golden syrup in brewing

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Secla
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golden syrup in brewing

Post by Secla » Tue May 24, 2016 10:21 pm

Im about to make a strong british ale and quite a few recipes that call for Golden syrup.
Seeing as its 100% fermentable sugar i cant see how it would add anything but extra gravity to the beer, Am i missing something or is going to add something that just using extra malt wouldnt ?

bigtoe

Re: golden syrup in brewing

Post by bigtoe » Tue May 24, 2016 10:54 pm

its always added flavor when i have used it, like you though waiting to be educated.

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bellebouche
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Re: golden syrup in brewing

Post by bellebouche » Wed May 25, 2016 10:05 am

Secla wrote:Seeing as its 100% fermentable sugar i cant see how it would add anything but extra gravity to the beer, Am i missing something or is going to add something that just using extra malt wouldnt ?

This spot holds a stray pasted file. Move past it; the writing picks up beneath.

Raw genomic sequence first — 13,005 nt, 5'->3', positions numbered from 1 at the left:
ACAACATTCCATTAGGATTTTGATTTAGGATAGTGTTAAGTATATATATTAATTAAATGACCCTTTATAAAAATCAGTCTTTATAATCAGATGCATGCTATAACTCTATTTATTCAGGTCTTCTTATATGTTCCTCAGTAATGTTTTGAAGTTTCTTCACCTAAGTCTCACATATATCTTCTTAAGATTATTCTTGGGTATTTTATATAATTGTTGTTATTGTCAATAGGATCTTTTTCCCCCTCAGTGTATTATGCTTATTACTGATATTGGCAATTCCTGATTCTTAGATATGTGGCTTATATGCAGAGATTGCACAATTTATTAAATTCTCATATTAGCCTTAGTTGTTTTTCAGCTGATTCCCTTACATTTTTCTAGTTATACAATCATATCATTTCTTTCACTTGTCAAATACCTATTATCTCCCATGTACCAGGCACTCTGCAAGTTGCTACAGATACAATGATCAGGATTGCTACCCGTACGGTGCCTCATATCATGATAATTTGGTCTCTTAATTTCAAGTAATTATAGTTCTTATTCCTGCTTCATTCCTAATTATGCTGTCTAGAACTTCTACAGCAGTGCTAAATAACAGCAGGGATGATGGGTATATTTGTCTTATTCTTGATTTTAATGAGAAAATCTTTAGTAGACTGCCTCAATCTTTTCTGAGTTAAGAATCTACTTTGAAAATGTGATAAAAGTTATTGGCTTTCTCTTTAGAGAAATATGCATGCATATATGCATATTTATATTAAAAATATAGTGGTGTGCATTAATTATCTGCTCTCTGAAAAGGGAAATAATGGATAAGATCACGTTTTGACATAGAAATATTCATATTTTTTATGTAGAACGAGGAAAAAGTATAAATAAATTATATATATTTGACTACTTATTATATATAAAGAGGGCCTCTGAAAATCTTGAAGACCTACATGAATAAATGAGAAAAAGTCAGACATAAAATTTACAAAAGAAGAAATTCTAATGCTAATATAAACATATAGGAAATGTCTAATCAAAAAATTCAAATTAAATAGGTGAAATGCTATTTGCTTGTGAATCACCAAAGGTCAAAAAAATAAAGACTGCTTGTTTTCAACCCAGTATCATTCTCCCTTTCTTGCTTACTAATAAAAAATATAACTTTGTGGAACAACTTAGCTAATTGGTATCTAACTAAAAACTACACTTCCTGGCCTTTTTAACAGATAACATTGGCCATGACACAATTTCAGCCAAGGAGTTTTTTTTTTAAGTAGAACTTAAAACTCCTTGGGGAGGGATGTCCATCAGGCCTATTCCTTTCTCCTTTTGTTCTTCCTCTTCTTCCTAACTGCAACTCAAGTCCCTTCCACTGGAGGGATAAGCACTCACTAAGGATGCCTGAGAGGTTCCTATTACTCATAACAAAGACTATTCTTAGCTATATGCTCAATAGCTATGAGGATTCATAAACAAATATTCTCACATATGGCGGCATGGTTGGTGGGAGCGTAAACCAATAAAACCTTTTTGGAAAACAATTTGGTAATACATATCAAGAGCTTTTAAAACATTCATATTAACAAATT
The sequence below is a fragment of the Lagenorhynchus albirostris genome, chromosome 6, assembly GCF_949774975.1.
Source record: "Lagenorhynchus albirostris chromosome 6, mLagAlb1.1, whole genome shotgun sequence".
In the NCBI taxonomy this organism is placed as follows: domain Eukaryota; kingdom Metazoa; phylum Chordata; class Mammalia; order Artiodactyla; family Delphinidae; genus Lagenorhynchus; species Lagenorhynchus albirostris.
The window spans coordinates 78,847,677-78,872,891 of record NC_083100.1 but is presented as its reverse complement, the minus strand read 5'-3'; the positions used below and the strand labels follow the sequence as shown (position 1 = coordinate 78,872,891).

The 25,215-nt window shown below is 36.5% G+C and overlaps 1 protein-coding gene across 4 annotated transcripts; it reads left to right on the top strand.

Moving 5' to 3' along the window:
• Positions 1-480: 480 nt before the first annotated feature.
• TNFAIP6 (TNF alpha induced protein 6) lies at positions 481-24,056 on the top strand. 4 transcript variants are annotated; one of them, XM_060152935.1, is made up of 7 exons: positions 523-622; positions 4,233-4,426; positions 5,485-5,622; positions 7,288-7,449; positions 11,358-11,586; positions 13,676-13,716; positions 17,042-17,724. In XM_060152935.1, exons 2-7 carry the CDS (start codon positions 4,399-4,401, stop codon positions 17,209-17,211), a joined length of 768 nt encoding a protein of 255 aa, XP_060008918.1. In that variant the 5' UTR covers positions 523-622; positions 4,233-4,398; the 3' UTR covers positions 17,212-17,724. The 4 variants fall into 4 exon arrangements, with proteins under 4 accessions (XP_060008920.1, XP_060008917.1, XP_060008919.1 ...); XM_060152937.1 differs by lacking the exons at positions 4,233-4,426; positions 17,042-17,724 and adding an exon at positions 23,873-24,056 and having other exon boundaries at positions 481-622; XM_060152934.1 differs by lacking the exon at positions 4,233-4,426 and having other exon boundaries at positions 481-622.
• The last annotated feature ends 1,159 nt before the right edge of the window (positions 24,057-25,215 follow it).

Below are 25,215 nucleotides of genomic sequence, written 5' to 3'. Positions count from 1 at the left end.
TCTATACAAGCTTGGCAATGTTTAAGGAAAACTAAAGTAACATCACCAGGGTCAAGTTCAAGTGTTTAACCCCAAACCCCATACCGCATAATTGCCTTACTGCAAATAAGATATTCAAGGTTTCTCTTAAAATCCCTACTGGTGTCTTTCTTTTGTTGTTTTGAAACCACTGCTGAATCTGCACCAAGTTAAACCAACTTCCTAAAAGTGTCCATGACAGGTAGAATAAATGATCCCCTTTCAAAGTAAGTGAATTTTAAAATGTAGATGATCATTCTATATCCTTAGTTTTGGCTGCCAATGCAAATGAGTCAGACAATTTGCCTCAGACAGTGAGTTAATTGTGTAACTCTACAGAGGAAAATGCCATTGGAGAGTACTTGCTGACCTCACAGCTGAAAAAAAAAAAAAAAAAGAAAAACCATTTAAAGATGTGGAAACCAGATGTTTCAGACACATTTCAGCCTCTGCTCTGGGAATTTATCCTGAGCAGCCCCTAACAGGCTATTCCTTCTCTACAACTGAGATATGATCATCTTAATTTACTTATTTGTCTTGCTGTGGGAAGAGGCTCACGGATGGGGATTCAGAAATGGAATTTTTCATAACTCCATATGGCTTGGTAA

Short answer, Yes.


As partially inverted Sucrose (so containing Glucose and Fructose) the yeast in your beer will metabolise it in a wholly different way from the sugars in your wort (mostly Maltose, Maltotriose) .

Lots of interesting reading on the role of invert sugars in brewing

Do some research. Use the syrup and taste the difference.

Piscator

Re: golden syrup in brewing

Post by Piscator » Wed May 25, 2016 10:21 am

In my experience it adds a pleasant light toffee note which works particularly well in traditional bitters with moderate to low IBU's.
I've found it works really well with flaked maize in the grain bill as the maize gives a slight sweetness which the toffee note compliments nicely.

Cheers
Steve

Secla
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Re: golden syrup in brewing